(This post has too many acronyms. I’ll work on that shortly — no time! — but confused readers might go back to posts around January 14 or so of this year. That was the last round of mega-testing. Those posts will help. Still, I need to stop assuming everybody understands this alphabet soup. I promise — definitions tonight.)
Time dedicated to MAP on April 15th ran 160 minutes or 2 hours and 40 minutes. I clocked and blogged the time for the 16th because I had been administering the test, but neglected the 15th because another teacher had proctored that test. However, my students took the test both days, so they spent 5 hours and 20 minutes in direct MAP testing over those two days. They were also pulled out from my colleagues class for AIMSWEB fluency.
Testing at that level of intensity tends to fry most students, rendering them semi-useless for the rest of the day. So while testing on the 15th did not take place in my classroom, it certainly affected my classroom. They were tired and whiny, except for the few who were goofy. Especially during the last period of the day, students had trouble maintaining their focus. Math? Look it’s a fire truck! He’s going fast. Yeah, there was a car chase in my neighborhood last week. Like Fast and Furious. Please, let’s get back on task. Yeah, Ms. Q, do you know what they call those white cars? You know, the ones with the… Wow, that’s crazy. Yeah, he must’ve been going 70 MPH.
I kept calling straying kittens back into the pack. We worked on medians and relatively simple mathematical concepts. Science had been set up to allow for background music while taking notes, at least some of the time. I did my best to go forward while providing stress relief as I tried to neutralize the effect of fire trucks.
The woman pulling out students for AIMSWEB today came to get the last two from my homeroom, but one was suspended and the other absent. This latest round of testing is almost over. We are getting more efficient. Still, I have been grading AIMSWEB tonight. I have spent two and one-half hours grading AIMSWEB and I haven’t managed to grade actual tests that kids took in science. I’m caught up on their math quizzes except for the make-ups. Maybe I can do those early tomorrow. The kids want to see their tests, I’m sure, but I have to have the AIMSWEB data in the spreadsheet by the end of the week. I haven’t managed to do any planning for class tomorrow either. When I get up and look at the communal lesson plans early tomorrow, I hope they’re simple. They usually are. Anything that requires a great deal of set-up has generally been avoided this year. We are all grading AIMSWEB this week and some other teachers have more than twice as many students as I do.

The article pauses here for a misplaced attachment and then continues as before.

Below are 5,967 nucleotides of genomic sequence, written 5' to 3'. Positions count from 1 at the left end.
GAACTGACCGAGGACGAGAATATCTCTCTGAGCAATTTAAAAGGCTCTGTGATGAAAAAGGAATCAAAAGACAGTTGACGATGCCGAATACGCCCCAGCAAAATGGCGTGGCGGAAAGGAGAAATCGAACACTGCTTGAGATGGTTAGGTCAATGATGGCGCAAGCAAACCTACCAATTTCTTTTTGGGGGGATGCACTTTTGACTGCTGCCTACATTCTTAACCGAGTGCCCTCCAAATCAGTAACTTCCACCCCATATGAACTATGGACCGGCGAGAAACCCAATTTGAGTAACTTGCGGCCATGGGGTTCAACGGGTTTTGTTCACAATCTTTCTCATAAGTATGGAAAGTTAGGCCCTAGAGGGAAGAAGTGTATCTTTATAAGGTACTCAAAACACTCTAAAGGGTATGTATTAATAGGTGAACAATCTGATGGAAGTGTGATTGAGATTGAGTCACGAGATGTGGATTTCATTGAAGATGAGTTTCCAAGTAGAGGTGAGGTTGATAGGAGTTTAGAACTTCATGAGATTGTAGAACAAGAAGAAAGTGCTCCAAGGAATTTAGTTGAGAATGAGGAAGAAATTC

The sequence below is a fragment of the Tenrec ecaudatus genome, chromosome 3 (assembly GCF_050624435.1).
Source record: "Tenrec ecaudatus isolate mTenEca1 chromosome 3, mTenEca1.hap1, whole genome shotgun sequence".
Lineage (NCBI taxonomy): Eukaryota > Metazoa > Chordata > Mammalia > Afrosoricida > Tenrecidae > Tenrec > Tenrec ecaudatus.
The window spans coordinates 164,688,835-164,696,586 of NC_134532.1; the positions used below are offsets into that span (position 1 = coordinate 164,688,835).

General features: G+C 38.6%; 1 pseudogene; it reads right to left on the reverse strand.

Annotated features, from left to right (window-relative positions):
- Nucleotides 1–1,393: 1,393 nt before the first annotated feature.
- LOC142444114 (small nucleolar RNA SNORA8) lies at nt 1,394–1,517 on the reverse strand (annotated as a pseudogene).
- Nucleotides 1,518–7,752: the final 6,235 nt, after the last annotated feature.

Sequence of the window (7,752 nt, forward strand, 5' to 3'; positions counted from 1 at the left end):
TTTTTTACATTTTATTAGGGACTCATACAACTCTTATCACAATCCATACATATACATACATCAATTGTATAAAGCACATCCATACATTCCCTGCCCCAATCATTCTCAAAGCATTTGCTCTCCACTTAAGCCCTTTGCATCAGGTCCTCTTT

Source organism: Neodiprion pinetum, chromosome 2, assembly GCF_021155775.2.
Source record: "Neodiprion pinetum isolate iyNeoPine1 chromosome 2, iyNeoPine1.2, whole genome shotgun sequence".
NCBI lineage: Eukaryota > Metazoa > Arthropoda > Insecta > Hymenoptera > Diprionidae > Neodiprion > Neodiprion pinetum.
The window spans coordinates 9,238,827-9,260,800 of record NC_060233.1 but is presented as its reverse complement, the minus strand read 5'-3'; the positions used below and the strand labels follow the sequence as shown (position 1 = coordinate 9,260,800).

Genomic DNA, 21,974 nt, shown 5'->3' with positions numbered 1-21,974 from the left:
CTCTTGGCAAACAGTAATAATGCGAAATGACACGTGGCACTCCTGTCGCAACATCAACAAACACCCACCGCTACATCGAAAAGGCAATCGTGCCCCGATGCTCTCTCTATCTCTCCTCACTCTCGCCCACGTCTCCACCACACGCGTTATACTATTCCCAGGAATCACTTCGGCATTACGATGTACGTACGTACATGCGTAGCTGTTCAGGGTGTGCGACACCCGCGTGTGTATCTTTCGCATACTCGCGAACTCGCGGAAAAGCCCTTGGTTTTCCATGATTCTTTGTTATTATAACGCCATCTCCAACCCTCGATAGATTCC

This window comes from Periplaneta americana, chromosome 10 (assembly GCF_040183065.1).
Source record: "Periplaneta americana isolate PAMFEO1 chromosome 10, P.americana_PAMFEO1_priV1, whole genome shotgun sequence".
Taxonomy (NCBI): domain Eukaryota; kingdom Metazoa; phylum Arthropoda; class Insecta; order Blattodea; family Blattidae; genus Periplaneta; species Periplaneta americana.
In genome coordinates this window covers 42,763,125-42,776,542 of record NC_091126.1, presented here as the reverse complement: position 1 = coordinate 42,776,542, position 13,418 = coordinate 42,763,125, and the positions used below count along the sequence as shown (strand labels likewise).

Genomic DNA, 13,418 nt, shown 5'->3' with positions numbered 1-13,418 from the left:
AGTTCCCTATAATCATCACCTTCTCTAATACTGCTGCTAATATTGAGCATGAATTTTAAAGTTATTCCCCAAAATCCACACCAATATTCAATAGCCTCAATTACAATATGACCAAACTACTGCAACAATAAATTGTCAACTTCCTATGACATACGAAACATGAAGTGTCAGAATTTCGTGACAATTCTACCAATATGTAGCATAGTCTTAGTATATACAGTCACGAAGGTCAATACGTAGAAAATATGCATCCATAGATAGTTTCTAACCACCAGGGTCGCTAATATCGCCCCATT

Eduhonesty: I’ll add a few more notes. The Department Chair for yesterday’s meeting reminded us to be on time, noting that state observers were due in soon and will expect to see us all in our meetings on time. She pointed us to an email listing another testing responsibility; I have to go over the MAP results with my kids. I consider this last demand reasonable since giving the kids more information about the tests tests tests helps them to take those tests more seriously. They will try harder on MAP if they know what they are doing and why. Since this test is going into their permanent record, any strategy to make them take the test seriously represents a win. Still, that’s at least one more period lost. Our last MAP testing sucked up two days for six days total, or over 3% of the school year, not including all the MAP preparation and MAP dissection after the fact. Throw those aspects in and we will be above 4% but under 5%, I’d estimate. It’s difficult to tease out the exact number since some MAP prep activities are genuinely pedagogically usefully useful and I will not throw them into my count. Administrators might counter that actual, total test time runs less than that, but test time bleeds over into all the activities for the day.
That 3-4% only applies to MAP. We still don’t have AIMSWEB and PARCC in the picture, the other two standardized tests for the year. We don’t have all the required test-prep materials test designed to help improve test scores that turn up in my mailbox throughout the week, sucking up my tutoring time. I’ll try to get the numbers down for AIMSWEB, PARCC (one session left to go) and the SLO in the near future.
P.S. Fortunately, the lesson plans for today are exquisitely simple, using pages from the textbook. Before I forget, we also postponed a math quiz in acknowledgement of testing time requirements, so my grading is lighter than usual.